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Handle the pressure like a Hawk

Monday, 30 September 2013 | By Taskmaster

Well, in a great surprise to exactly nobody, Old Taskmaster toasted a brandy Old Fashioned in celebration of the AFL grand final result on Saturday.


And, even if you’re not a footy fan, there’s an important lesson from the grand final result that can be applied to your business.


Very early on in the match, it became apparent the deciding factor would be how well the teams handled the pressure of playing on such a big stage.


On the one hand, there was Fremantle. A club that, during its 19 years in the AFL, had never contested a grand final. Only two of their players had any experience on that one day in September.


Their opponents, Hawthorn, represented the greatest club in the modern era of the game. This was an organisation that, coming into the match, had already racked up 10 premierships in the post-war era, including at least one flag in five consecutive decades. Victory has become a habit for the family club.


(Before anyone sends any nasty emails about this account of events, just keep this in mind: when it comes to politics, your humble correspondent is completely unbiased. Old Taskmaster will always despise all politicians equally. Likewise, this author is tolerant of different religious confessions. Football, however, is a very different matter.)


It was the third grand final for a number of Hawks players, having won one in 2008 and lost one against the Swans last year. They had also come within one preliminary final win of contesting the 2011 grand final.


This year, the Hawks were in fine form, having lost just three matches all season and broken the Kennett curse against their fiercest rivals, Geelong.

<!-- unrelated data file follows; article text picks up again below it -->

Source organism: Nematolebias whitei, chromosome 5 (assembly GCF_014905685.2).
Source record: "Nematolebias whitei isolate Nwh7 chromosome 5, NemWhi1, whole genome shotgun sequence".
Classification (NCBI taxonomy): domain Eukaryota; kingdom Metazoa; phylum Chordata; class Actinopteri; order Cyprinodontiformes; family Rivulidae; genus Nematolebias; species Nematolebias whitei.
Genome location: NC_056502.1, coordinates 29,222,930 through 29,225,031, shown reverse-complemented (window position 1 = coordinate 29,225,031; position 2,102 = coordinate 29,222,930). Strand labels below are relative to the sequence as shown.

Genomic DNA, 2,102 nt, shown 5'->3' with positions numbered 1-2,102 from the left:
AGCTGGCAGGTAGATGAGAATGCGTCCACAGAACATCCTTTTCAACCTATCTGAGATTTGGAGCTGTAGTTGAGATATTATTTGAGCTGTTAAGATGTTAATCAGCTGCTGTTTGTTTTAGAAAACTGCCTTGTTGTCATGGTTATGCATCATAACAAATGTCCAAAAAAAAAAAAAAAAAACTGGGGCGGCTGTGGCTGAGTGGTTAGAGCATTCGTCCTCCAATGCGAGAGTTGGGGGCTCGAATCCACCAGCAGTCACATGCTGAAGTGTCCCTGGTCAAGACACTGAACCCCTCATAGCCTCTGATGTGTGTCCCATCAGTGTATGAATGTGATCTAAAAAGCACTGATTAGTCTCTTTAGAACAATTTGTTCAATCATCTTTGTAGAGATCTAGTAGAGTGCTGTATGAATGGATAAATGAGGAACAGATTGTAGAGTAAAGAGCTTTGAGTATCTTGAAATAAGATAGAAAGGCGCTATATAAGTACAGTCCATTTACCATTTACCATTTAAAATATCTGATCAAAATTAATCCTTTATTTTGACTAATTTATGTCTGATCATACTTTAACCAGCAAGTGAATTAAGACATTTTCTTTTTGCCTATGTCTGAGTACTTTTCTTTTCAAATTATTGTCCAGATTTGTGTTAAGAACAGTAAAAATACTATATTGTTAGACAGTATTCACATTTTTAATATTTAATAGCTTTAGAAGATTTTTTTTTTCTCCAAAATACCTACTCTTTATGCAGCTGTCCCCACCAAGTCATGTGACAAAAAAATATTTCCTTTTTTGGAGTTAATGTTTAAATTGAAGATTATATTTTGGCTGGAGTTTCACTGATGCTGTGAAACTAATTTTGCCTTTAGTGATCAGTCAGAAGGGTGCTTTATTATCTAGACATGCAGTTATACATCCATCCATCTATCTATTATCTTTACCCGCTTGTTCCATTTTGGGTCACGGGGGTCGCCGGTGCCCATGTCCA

Unsurprisingly, the AFL and much of the media were cheering Fremantle on to win. Even the purple ribbons were more prominent on the cup.


However, during the first half, in front 100,000 screaming fans and over 3 million television viewers, Fremantle clearly lost their nerve. Fremantle’s Nathan Fyfe and Matthew Pavlich missed easy goals they no doubt would have nailed in any other match.


At the opposite end of the ground, the Hawks’ Jack Gunston slotted the goals with ease. Freo managed just one goal for the half, where Hawthorn managed five.


At half-time, Fremantle coach Ross Lyon fired up his troops, and they responded. But even then, the Hawks stayed cool, calm and one step ahead. At no time did they let the Dockers ahead.


After the final, heart-stopping quarter, the heroic and gallant Hawks won 11.11.77 to 8.14.62. In one of the greatest events on the sporting calendar, it was the Hawks’ ability to perform under pressure, and their experience in high-pressure matches, that proved all the difference.


The lesson for business is simple. It’s not necessarily pressure that produces results. Instead, it’s the ability to build teams that are resilient in stressful situations that makes the difference.


Like the mighty Hawks, some of that comes from experience and teamwork. However, in an office or workplace environment, project management and reasonable deadlines are ways you can control the pressure, ensuring a tempo that allows your team to perform at their most effective.


Over to you. How do you keep the tempo of your workforce under control? Are there ways you can think of that could make your workplace less stressful?


Get it done – today!